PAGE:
Taking Away Your Choices

If a potential borrower who is determined to be a rather high risk asks for a private loan, then their interest on that loan will be quite high, but at least in that situation, the borrower has the choice of taking the loan, or to not take the loan. In the end, the borrower will choose what he or she believes will most benefit him or her. Yes, the borrower might miscalculate and the loan might turn out to have been a bad idea, but at least the borrower had a choice.

On the other hand, if the amount of interest that could be charged on the loan were to be forced down via government regulation, then the firm or person making the loan would simply not offer the loan at all, as he or she would not feel their risk is justified by the legally-allowable interest rate.

Faced with a lack of loans, risky borrowers may then look to government and government-subsidized loans as an option, but we find here just another case of government offering itself as the (taxpayer-funded) solution to a problem it caused in the first place.

Image source: iStockphoto.

Note: The views expressed on Mises.org are not necessarily those of the Mises Institute.

[…]

Singletary: What you should know before you take out a reverse mortgage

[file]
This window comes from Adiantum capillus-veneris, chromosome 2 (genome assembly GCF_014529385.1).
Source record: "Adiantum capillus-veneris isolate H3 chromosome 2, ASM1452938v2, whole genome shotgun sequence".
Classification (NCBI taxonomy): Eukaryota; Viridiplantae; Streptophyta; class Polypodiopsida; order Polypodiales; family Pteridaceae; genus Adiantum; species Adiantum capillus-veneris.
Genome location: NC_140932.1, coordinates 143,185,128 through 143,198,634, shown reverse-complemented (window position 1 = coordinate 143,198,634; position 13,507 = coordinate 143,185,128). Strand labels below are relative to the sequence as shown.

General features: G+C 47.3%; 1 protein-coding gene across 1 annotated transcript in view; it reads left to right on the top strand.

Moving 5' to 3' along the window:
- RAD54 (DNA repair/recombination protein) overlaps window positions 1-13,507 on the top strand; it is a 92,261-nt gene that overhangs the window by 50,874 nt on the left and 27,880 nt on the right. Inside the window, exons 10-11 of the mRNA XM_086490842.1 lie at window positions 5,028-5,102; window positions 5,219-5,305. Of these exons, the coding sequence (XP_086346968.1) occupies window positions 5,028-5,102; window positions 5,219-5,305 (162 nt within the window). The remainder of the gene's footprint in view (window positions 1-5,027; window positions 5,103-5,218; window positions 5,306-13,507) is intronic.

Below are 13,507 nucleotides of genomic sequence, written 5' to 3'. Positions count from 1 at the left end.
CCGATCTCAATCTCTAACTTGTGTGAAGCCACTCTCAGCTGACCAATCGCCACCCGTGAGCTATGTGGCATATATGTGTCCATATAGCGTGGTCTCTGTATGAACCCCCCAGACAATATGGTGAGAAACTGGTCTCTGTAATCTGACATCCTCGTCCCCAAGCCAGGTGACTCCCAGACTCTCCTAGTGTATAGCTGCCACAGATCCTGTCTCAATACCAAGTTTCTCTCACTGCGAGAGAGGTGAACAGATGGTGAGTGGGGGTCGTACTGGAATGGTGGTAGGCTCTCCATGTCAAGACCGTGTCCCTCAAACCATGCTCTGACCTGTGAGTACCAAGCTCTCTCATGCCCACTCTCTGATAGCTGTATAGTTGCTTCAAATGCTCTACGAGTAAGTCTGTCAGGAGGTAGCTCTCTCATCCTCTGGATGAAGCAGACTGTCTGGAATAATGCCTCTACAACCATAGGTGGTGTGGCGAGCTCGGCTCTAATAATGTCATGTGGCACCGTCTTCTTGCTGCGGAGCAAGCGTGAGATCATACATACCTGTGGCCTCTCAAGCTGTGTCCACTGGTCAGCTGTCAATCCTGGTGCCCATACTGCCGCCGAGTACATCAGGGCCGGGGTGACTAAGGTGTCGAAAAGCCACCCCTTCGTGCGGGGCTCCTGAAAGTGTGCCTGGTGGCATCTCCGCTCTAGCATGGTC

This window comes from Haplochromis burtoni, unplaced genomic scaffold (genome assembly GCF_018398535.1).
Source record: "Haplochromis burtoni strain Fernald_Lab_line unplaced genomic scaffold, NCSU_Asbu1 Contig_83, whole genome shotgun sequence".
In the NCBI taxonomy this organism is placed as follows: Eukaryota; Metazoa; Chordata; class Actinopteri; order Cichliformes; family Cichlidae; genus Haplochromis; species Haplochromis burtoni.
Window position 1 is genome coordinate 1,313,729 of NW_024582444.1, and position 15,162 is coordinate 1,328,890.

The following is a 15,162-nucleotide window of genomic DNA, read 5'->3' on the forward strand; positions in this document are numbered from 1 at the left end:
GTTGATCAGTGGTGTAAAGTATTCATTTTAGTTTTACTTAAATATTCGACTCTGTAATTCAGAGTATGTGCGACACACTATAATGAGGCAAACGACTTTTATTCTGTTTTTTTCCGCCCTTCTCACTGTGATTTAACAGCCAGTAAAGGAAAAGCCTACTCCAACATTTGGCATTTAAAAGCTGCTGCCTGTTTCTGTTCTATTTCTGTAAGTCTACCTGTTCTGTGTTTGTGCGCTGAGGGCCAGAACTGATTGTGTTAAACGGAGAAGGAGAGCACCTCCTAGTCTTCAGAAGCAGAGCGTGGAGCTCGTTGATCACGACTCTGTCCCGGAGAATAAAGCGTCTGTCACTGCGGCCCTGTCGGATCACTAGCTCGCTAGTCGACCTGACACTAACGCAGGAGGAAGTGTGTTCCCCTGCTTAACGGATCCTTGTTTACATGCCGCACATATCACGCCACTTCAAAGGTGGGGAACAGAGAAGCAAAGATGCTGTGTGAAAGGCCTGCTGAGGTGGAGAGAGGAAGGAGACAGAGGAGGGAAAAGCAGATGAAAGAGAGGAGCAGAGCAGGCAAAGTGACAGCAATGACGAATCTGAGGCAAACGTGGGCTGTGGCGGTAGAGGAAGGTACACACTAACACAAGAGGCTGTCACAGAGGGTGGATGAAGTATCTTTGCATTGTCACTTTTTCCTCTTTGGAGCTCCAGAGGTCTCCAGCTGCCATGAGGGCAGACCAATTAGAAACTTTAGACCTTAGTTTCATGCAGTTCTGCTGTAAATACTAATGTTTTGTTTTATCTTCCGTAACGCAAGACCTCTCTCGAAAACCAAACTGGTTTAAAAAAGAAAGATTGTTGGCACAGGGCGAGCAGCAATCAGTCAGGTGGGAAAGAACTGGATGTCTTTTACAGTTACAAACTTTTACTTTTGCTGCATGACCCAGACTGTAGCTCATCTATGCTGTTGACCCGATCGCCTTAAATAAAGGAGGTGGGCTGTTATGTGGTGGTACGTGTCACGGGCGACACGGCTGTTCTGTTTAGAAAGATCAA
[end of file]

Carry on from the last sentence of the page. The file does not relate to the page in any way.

When you have most of your wealth tied up in your home, it’s referred to as being “house rich, cash poor.”

Many seniors who find themselves in this position may be enticed by the commercials offering salvation. They are wooed by a chance to tap into their home’s equity with a reverse mortgage. Smooth television ads make it appear to be a no-brainer. It’s actually much more complicated.

Michelle Singletary writes the nationally syndicated personal finance column, “The Color of Money.”

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The most appealing quality of this type of loan is that, unlike a traditional mortgage, you don’t have to make monthly payments. The lender doesn’t collect until the homeowner moves, sells or dies. Once the home is sold, any equity that remains after the loan is repaid is distributed to the person’s estate.